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Type-A Arabidopsis (Arabidopsis thaliana) response regulators (ARRs) are a family of 10 genes that are rapidly induced by cytokinin and are highly similar to bacterial two-component response regulators. We have isolated T-DNA insertions in six of the type-A ARRs and constructed multiple insertional mutants, including the arr3,4,5,6,8,9 hextuple mutant.(More)
The type B Arabidopsis Response Regulators (ARRs) of Arabidopsis thaliana are transcription factors that act as positive regulators in the two-component cytokinin signaling pathway. We employed a mutant-based approach to perform a detailed characterization of the roles of ARR1, ARR10, and ARR12 in plant growth and development. The most pronounced phenotype(More)
The plant hormone cytokinin regulates numerous growth and developmental processes. A signal transduction pathway for cytokinin has been elucidated that is similar to bacterial two-component phosphorelays. In Arabidopsis, this pathway is comprised of receptors that are similar to sensor histidine kinases, histidine-containing phosphotransfer proteins, and(More)
For almost a century the plant hormone auxin has been central to theories on apical dominance, whereby the growing shoot tip suppresses the growth of the axillary buds below. According to the classic model, the auxin indole-3-acetic acid is produced in the shoot tip and transported down the stem, where it inhibits bud growth. We report here that the(More)
The Arabidopsis thaliana heterotrimeric G protein complex is encoded by single canonical Galpha and Gbeta subunit genes and two Ggamma subunit genes (AGG1 and AGG2), raising the possibility that the two potential G protein complexes mediate different cellular processes. Mutants with reduced expression of one or both Ggamma genes revealed specialized roles(More)
Type-B Arabidopsis thaliana response regulators (ARRs) are transcription factors that function in the final step of two-component signaling systems. To characterize their role in plant growth and development, we isolated T-DNA insertions within six of the genes (ARR1, ARR2, ARR10, ARR11, ARR12, and ARR18) from the largest subfamily of type-B ARRs and also(More)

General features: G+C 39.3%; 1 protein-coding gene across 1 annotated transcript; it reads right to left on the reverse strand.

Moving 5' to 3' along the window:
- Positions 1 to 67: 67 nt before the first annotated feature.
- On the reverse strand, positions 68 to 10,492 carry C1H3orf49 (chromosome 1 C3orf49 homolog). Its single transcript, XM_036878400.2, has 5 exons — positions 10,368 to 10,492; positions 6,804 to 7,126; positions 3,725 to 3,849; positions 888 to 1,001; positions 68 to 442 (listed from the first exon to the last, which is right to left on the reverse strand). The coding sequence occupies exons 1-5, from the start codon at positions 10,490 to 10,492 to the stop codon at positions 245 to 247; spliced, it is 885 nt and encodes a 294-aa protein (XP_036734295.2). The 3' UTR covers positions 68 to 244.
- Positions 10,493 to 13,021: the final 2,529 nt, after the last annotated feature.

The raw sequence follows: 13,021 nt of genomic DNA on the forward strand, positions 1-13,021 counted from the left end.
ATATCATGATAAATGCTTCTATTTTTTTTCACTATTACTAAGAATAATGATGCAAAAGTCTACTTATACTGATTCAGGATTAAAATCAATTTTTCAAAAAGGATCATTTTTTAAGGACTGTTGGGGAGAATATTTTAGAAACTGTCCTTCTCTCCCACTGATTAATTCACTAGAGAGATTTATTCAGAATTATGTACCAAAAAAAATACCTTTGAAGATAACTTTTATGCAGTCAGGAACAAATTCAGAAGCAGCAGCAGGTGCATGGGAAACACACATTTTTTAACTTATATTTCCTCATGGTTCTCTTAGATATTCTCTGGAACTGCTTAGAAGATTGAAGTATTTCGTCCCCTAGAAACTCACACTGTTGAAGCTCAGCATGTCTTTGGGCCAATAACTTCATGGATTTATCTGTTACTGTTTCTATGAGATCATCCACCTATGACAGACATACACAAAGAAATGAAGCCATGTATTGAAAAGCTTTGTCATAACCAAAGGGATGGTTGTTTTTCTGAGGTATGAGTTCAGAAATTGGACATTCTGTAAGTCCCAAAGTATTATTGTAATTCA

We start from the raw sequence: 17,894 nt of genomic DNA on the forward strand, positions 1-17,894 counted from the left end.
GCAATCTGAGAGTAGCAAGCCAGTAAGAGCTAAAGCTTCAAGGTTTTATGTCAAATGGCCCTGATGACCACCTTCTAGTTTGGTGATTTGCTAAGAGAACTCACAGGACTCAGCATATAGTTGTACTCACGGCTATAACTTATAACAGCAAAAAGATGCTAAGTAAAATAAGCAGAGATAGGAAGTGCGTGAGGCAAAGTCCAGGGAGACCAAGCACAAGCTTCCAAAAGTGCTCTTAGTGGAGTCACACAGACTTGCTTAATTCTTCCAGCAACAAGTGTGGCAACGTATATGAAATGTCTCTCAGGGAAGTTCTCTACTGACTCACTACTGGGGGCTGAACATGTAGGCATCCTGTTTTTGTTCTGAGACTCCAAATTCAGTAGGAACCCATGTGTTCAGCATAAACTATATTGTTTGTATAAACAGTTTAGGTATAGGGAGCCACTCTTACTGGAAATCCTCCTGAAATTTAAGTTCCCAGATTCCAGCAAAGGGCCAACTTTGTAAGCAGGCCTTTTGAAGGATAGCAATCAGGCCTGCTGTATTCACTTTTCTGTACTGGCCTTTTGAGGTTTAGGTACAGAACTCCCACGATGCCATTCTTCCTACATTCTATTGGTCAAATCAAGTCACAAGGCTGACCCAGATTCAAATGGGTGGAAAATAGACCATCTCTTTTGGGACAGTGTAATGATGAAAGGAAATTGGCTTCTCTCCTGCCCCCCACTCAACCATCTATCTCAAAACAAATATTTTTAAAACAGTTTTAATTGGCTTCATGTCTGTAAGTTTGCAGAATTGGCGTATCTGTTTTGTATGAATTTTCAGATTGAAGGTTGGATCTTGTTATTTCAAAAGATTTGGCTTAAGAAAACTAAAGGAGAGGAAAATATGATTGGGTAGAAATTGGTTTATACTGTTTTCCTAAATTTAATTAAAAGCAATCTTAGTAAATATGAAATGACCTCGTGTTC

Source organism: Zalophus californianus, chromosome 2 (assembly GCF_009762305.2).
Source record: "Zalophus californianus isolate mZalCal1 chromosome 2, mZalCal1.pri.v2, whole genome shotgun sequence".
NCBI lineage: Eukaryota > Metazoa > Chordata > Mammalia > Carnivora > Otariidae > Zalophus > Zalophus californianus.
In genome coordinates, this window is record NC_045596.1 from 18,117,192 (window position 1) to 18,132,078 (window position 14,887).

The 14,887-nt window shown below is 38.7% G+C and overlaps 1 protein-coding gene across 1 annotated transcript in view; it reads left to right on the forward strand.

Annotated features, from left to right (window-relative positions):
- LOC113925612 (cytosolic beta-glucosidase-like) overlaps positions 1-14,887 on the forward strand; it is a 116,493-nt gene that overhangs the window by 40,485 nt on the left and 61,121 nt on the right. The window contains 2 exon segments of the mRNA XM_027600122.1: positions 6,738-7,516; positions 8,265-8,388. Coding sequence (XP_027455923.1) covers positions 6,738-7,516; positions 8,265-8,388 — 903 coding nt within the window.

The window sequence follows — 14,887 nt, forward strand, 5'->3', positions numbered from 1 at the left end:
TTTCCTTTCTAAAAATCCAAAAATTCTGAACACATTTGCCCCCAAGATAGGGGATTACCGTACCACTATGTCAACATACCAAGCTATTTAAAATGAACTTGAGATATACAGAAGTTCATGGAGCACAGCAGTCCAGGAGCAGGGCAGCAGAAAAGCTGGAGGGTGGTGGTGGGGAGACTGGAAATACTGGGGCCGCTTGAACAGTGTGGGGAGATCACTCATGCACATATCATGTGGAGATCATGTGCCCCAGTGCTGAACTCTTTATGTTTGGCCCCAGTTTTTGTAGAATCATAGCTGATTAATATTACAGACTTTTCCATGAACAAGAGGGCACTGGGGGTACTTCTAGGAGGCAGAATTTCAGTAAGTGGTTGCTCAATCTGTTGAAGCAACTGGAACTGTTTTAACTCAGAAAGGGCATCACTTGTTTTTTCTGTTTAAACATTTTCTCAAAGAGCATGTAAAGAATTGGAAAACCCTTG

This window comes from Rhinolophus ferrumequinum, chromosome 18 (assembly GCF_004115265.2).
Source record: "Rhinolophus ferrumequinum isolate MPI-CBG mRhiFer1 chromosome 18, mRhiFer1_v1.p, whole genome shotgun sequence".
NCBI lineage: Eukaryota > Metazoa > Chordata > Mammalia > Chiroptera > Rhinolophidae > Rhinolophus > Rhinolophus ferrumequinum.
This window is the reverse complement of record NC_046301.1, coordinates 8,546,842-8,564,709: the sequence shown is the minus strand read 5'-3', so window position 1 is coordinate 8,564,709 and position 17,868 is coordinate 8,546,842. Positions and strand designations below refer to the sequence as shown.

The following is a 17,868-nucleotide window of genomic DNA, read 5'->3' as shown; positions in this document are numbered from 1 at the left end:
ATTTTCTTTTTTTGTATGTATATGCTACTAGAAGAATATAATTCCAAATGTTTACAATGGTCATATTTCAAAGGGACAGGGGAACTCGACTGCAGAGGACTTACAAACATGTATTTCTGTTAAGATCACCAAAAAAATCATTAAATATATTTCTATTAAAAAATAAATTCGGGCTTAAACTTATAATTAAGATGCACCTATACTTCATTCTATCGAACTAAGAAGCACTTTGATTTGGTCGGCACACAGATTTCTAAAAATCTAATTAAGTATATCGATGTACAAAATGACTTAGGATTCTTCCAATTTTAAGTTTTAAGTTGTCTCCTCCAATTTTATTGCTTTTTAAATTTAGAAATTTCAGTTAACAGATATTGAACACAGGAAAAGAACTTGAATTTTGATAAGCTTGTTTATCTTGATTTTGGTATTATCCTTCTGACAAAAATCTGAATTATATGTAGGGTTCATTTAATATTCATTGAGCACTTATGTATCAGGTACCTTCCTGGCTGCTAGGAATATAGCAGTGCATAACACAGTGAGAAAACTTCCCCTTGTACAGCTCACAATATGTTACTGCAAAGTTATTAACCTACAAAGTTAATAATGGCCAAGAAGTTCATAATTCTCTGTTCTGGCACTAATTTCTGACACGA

Soil salinity affects a large proportion of the land worldwide, forcing plants to evolve a number of mechanisms to cope with salt stress. Cytokinin plays a role in the plant response to salt stress, but little is known about the mechanism by which cytokinin controls this process. We used a molecular genetics approach to examine the influence of cytokinin on(More)
The outgrowth of axillary buds into branches is regulated systemically via plant hormones and the demand of growing shoot tips for sugars. The plant hormone auxin is thought to act via two mechanisms. One mechanism involves auxin regulation of systemic signals, cytokinins and strigolactones, which can move into axillary buds. The other involves suppression(More)
Strigolactones are a group of plant compounds of diverse but related chemical structures. They have similar bioactivity across a broad range of plant species, act to optimize plant growth and development, and promote soil microbe interactions. Carlactone, a common precursor to strigolactones, is produced by conserved enzymes found in a number of diverse(More)
Adventitious root formation is essential for the propagation of many commercially important plant species and involves the formation of roots from nonroot tissues such as stems or leaves. Here, we demonstrate that the plant hormone strigolactone suppresses adventitious root formation in Arabidopsis (Arabidopsis thaliana) and pea (Pisum sativum).(More)